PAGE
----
If you are interested in a more philosophic treatment of the free will-predestination tension, Jonathan Edwards is probably the best resource. Edwards's essay "The Freedom of the Will" (1754) is a difficult read, but makes the argument through philosophy as well as Scripture that God is sovereign over our will. Another fantastic and somewhat easier read from Edwards is "The End For Which God Created the World" which is included in its entirety in John Piper's book "God's Passion for His Glory", a book that you can download for free online. This book is not about TULIP, per se, but shows that God's creation exists for His glory. (TULIP would be the short-hand for the "five points" of Calvinism, explained by John Piper in this article.)

For my blog readers, I've mentioned some of these resources before and you may remember these posts quoting Spurgeonthese posts mentioning Jonathan Edwards's writing, and this post recommending Grudem's podcasts.


Davesgirl said...

Thank you so much for these great resources all in one place! This family camp sounds like such a wonderful place to be encouraged and built up in the Lord. God bless!

Mrs. Edwards said...

It is good to hear from you, Davesgirl! I hope you have some time to enjoy some of these resources. I've learned so much from them over the years.

Laura at By the Bushel said...

Great resources. We were just talking about this particular area of faith last Sunday. It is a particular area of interest to me and my Mr.
I would probably stand in another 'camp' regarding the issue ('forknew'), but non-the less feel very strongly about understanding words that often make us 'gulp'. I once visited in a ladies class at a Presbyterian church, with a dear friend, for a quarter. And along the way one sister spoke up and asked how we knew who was elected & predestined. She was sincere. So many areas of faith, many just don't understand even about their own theology. ( I stand in that camp-- lack of understanding). But given some time to study, read and trust God's wisdom in all things, one can be confident in thought & always in His love and care for us. I really like what your Dad said.. beautiful.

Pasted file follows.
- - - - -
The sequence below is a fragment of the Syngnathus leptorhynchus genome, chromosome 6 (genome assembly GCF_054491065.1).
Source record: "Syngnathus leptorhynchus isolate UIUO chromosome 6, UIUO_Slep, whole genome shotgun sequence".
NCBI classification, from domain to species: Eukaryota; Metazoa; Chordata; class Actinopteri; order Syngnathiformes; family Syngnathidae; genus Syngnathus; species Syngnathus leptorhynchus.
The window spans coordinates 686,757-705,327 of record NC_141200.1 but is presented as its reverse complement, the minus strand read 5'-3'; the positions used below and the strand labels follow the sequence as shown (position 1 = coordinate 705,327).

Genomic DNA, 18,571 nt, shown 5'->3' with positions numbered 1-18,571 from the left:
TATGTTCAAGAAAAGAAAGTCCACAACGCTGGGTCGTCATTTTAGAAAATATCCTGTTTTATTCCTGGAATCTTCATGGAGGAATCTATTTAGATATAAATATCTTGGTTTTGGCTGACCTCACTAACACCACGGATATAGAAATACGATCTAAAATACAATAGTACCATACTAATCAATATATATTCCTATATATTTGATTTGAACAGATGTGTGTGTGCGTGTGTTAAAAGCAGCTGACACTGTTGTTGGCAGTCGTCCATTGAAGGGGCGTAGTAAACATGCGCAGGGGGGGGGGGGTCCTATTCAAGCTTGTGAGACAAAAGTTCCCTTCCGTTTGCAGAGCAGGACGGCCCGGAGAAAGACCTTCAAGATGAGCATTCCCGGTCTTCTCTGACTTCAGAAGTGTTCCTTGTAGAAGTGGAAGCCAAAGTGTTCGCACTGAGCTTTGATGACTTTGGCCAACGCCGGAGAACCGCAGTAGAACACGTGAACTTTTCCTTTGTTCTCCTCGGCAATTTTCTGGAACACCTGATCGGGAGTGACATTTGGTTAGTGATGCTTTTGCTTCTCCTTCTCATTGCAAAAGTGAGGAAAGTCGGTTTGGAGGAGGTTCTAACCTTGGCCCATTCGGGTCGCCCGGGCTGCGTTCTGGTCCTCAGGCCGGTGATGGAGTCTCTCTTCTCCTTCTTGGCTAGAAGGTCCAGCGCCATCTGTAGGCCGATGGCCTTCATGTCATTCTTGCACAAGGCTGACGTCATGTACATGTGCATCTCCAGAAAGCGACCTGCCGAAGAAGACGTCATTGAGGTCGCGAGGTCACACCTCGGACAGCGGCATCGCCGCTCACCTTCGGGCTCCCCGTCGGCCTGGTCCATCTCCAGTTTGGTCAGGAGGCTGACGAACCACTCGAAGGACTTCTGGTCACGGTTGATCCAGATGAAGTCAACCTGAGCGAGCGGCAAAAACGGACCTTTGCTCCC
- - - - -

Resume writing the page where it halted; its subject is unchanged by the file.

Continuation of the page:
will be reading many of these links. Thanks as always.

Mrs. Edwards said...

I love what you said: "given some time to study, read and trust God's wisdom in all things." After all, when we study God and His character, it isn't a matter of opinion, like a debate on amnesty or gun control or tax cuts, it is a process of discovering the truth about God's character and attributes that He has revealed to us.

It is a blessed thing to, in humility, approach this issue as one of discovery. After all, it isn't what I think God should be or what makes sense to my mind that matters. It is what He says about Himself. Sometimes I don't particularly like or understand what He says about Himself (who can understand that Jesus is fully God and fully man?), and yet, in faith I put my trust in Him and accept His design.

I love your comments, Laura! Keep 'em coming. May God be with you as you begin the new school season in a new place.

Kellie said...

Thank you for all the links -- I have a friend who has been asking a lot of questions on election, so I will send her a link to this post. But I'd also like to look into some of these resources. : ) A book that really helped me is The Five Points of Calvinsim by Edwin H. Palmer.